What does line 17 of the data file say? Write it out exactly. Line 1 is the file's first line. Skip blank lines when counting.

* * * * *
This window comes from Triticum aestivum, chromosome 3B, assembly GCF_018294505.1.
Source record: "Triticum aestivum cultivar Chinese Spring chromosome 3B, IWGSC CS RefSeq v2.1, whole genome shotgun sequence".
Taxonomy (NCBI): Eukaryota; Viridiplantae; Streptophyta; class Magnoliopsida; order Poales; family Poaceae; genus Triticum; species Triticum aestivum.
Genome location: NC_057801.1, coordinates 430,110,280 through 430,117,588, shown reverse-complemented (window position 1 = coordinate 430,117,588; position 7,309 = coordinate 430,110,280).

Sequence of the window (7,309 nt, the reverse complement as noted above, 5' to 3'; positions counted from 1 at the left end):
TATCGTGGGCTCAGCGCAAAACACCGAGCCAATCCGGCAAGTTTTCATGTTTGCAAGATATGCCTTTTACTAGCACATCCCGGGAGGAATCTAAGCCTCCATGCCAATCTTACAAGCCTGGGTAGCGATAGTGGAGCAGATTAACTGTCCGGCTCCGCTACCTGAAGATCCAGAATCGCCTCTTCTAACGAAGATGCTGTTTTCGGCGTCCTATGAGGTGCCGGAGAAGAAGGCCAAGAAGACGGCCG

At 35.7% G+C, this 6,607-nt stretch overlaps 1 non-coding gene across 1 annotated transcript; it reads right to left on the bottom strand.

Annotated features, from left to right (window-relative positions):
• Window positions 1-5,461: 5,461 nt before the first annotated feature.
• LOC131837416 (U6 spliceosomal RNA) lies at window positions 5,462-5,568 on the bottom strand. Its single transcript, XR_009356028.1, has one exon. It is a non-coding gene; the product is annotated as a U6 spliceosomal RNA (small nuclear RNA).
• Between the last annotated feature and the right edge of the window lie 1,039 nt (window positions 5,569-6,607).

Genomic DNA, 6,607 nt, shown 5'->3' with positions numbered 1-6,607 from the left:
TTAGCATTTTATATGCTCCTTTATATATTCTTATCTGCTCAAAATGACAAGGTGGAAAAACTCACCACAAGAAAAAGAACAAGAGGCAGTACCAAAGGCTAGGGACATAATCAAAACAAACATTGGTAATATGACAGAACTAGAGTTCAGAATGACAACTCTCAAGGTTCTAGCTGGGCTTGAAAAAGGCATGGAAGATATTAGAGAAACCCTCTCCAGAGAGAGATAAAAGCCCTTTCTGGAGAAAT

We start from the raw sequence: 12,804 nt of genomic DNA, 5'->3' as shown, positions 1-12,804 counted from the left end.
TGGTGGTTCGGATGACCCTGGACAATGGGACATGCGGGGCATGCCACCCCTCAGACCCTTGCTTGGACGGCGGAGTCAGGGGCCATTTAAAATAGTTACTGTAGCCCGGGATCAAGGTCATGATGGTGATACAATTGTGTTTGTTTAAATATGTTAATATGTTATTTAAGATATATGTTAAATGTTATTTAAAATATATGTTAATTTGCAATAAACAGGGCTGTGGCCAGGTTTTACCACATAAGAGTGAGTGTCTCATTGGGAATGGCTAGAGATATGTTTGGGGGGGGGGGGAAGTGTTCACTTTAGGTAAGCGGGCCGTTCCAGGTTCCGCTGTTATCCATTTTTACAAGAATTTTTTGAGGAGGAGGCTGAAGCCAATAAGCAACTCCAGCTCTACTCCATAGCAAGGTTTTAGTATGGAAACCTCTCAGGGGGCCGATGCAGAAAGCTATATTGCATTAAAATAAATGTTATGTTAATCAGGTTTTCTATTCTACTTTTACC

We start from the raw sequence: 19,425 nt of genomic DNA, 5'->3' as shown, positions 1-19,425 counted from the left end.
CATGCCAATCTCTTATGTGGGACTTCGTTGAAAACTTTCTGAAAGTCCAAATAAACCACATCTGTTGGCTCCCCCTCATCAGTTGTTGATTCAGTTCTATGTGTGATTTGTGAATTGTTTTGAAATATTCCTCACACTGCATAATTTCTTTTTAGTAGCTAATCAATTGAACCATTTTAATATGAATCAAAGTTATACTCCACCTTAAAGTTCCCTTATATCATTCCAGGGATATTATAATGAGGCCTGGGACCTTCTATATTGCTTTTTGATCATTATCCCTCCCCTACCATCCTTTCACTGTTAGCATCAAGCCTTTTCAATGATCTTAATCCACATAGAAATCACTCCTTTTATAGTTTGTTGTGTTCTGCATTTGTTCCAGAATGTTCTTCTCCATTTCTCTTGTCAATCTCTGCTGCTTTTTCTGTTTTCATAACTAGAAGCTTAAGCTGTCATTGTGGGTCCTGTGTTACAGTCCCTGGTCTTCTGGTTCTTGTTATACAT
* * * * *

CATGCCAATCTCTTATGTGGGACTTCGTTGAAAACTTTCTGAAAGTCCAAATAAACCACATCTGTTGGCTCCCCCTCATCAGTTGTTGATTCAGTTCTATGTGTGATTTGTGAATTGTTTTGAAATATTCCTCACACTGCATAATTTCTTTTTAGTAGCTAATCAATTGAACCATTTTAATATGAATCAAAGTTATACTCCACCTTAAAGTTCCCTTATATCATTCCAGGGATATTATAATGAGGCCTGGGACCTTCTATATTGCTTTTTGATCATTATCCCTCCCCTACCATCCTTTCACTGTTAGCATCAAGCCTTTTCAATGATCTTAATCCACATAGAAATCACTCCTTTTATAGTTTGTTGTGTTCTGCATTTGTTCCAGAATGTTCTTCTCCATTTCTCTTGTCAATCTCTGCTGCTTTTTCTGTTTTCATAACTAGAAGCTTAAGCTGTCATTGTGGGTCCTGTGTTACAGTCCCTGGTCTTCTGGTTCTTGTTATACAT